The second is something that has been in my mind ever since I read a Reader’s Digest article years ago. There was this story about a terminally ill guy who decides to celebrate his own wake. Along with his wife, he plans it elaborately, with his favorite food and drinks, all his close friends and family present and each one reading out their eulogy for him. What a beautiful way to go, isn’t it? I am all for this. Why are we so reluctant to say good things about people directly to them when they are alive and then eulogize about them when they are no more? A simple ‘I love you’ said with feeling fills our hearts with joy, imagine the abundance of happiness it would mean to us if our loved ones took time out to really say what we mean to them. Isn’t that what is so charming about kids? They live for the moment and tell us what they feel in that instant. So, why not eulogize someone each day, while they are still in your life?

Going back to  the book, these lines from ‘Desiderata’ keeps playing in my mind,

“Be yourself. Especially, do not feign affection. Neither be cynical about love; for in the face of all aridity and disenchantment it is as perennial as the grass.”

 

Verdict – If you are a parent to a teenager, read it. If you are a parent of a teenager who swears by this book, read it, now. If you are not a parent to a teenager, but is someone who believes in and tries to live by the above quoted lines, read it.

4/5

 

‘The Art of Travel’ by Alain de Botton

travelThe title was misleading. I was expecting to read about how to travel in an artistic manner or the science of artistic travel , whatever that would have been. As for the author, the only relationship till now were a few quotes, mostly from his ‘On Love’. The first few pages were more less on the expected lines – the anticipation that is mostly colored by a travel agency brochure. Palm fringed beaches, multi hued sea in shades of green , blue or a more sexy sounding aquamarine, the ubiquitous ‘hotel bungalow with a view through French doors into a room decorated with wooden floors and white bedlinen‘ and an almost always ‘azure sky.’

You think you know it all when the author comments on , how in the course of anticipation of a travel, mortal human beings like us tend to forget the details of what happens between the time that we get into a car on the way to airport and reach the hotel at your dream destination. We get an almost bleak picture of however exotic the destination maybe, how we experience it depends to a large extent, on a lot of other factors, beyond our control. The bliss cannot be permanent, and therein lies the beauty or the reality, as the case maybe.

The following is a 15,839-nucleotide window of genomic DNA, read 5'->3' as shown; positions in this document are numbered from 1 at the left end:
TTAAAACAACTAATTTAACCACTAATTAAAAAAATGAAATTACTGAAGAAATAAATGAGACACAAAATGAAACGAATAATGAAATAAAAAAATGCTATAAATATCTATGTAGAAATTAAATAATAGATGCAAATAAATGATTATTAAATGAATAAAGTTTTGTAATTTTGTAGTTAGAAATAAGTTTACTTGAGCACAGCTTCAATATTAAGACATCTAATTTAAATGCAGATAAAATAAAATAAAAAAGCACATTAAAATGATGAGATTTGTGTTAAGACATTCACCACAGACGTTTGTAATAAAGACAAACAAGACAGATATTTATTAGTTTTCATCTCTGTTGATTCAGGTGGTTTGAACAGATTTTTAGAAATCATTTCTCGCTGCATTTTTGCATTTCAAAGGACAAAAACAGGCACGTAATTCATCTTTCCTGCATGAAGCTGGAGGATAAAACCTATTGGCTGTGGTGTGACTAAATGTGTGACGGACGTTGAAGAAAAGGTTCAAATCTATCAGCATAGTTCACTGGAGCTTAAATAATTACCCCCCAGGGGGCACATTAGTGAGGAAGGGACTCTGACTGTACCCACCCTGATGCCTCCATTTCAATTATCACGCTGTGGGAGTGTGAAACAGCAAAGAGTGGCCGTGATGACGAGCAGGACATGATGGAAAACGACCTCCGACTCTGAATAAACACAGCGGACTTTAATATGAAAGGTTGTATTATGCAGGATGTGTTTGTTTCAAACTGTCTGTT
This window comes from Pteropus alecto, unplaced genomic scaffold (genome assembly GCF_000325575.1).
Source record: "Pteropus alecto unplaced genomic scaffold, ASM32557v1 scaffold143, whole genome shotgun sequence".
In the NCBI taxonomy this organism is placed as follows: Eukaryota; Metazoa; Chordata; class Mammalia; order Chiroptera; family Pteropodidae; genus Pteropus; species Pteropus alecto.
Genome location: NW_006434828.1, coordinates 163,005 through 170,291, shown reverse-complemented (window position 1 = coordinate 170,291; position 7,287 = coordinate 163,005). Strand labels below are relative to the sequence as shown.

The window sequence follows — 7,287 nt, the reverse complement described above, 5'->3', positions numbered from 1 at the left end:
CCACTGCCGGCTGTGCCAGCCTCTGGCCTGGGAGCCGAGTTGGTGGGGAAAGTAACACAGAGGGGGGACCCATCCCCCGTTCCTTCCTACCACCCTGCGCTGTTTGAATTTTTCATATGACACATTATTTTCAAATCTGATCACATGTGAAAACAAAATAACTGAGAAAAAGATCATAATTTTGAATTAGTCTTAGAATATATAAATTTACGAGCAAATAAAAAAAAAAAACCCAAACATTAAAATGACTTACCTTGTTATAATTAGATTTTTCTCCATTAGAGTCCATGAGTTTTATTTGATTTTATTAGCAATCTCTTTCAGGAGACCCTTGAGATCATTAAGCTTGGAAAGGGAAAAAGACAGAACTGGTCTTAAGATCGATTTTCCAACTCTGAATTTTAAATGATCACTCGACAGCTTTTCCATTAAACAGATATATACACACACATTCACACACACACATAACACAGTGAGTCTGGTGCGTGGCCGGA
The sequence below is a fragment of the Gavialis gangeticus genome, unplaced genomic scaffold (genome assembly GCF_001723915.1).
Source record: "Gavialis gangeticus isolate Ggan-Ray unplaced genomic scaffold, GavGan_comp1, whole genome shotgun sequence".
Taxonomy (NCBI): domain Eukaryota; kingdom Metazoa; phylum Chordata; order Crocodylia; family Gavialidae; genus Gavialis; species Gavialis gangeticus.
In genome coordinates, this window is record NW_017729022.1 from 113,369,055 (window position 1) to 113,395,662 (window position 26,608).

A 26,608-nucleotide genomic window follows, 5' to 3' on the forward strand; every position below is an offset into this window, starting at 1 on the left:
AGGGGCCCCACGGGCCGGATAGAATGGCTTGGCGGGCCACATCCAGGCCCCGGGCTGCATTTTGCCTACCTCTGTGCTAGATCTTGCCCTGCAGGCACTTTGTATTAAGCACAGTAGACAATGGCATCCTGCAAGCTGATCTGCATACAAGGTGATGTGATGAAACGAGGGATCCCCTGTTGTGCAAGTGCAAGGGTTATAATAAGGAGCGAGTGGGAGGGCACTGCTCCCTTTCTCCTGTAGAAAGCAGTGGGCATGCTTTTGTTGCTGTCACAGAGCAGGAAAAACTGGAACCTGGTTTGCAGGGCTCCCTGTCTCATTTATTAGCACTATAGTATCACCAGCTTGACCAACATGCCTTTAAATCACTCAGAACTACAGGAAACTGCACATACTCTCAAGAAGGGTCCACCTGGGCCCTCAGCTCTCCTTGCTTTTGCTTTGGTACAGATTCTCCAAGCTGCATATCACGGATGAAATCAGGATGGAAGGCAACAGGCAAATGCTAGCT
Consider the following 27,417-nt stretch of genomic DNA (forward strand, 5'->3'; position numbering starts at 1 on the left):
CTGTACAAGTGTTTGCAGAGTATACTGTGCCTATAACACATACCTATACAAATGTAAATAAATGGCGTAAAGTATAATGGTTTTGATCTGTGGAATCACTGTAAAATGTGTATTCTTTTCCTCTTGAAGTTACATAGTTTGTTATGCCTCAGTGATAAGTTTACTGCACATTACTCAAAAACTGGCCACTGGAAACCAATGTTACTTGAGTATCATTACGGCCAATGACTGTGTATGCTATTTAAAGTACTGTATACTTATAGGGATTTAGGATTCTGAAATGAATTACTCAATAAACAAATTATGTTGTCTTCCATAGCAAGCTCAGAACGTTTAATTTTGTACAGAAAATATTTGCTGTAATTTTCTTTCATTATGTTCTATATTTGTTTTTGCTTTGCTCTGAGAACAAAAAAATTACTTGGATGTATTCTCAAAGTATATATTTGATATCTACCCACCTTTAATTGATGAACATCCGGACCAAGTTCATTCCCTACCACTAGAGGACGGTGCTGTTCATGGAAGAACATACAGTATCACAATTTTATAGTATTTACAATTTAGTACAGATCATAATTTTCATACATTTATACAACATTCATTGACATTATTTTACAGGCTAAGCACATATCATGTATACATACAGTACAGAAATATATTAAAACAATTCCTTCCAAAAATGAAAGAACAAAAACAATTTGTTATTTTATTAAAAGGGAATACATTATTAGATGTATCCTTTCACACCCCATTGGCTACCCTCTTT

The book is neatly divided into five parts – Departure, Motives, Landscape, Art and Return – two chapters each, except the last, that has one. Enlightenment struck in the second chapter of ‘Departure’ where Botton talks about a remote service station somewhere between London and Manchester and connects his thoughts to the French poet Charles Baudelaire and how his poems borne out of yearning for places afar inspired the American painter Edward Hopper. This was much more than what I had hoped for. Poets and artists I’d never heard of, why they did what they did, how their travels and what they noticed in details en route affected their art and their views on people and life….literary bliss indeed.

In the first chapter  ‘Motives’ of travel, Botton talks about how the very term ‘Exotic’ was synonymous with Middle East at one point of time. Did you know Gustave Flaubert hated his homeland with a passion and was obsessed with the Orient? As the author observes, “What we find exotic abroad maybe what we hunger for in vain at home,” you can’t help nodding in agreement. You also wonder whether the places that you call home are really that , or as the cliche goes, ‘isn’t home where your heart is?’

Curiosity could be another factor that prompts one to take up travel. He talks of the extreme levels of curiosity that one can go to citing the example of the German naturalist and explorer Alexander von Humboldt, who went on an expedition to South America and came back with details as diverse and detailed as to cover biology, geology, physics, chemistry and whatever else you could think of. (His biography is aptly sub titled ‘What May Be Accomplished in a Lifetime‘). If you are overwhelmed with this super human’s endeavors, Botton leaves us with a consoling thought,

“Instead of bringing back sixteen thousand new plant species, we might return from our journeys with a collection of small, unfeted but life-enhancing thoughts.”

‘Landscape’ and ‘Art’ are what really captured my heart. Serendipity strikes when you listen to Wordsworth echoing your thoughts on living in the city as against the country. It was on a visit to Red Hills in Ooty a few years ago that the fact of how your surroundings  can actually affect the kind of person you are, first came into mind as a conscious thought. Every morning, Vijay, the owner of the serene home stay could be seen sitting on the green wrought iron bench in the front garden, staring at the emerald lake below. He was a man of gentle manners and I wondered whether it was the lake and its surroundings that passed on its sage like qualities to him. Over the years, I’ve noticed the changes that come over people based on where they lived and who their constant companions were at any point of time. Some places leave a lasting impression on one’s mind that you are found going back to it time and again, especially when the mind is in turmoil and longs for peace. Isn’t this what the great poet meant when he said,

“For oft on my couch I lie

In vacant or in pensive mood,

They flash upon that inward eye….

And then my heart with pleasure fills,

And dances with the Daffodils.”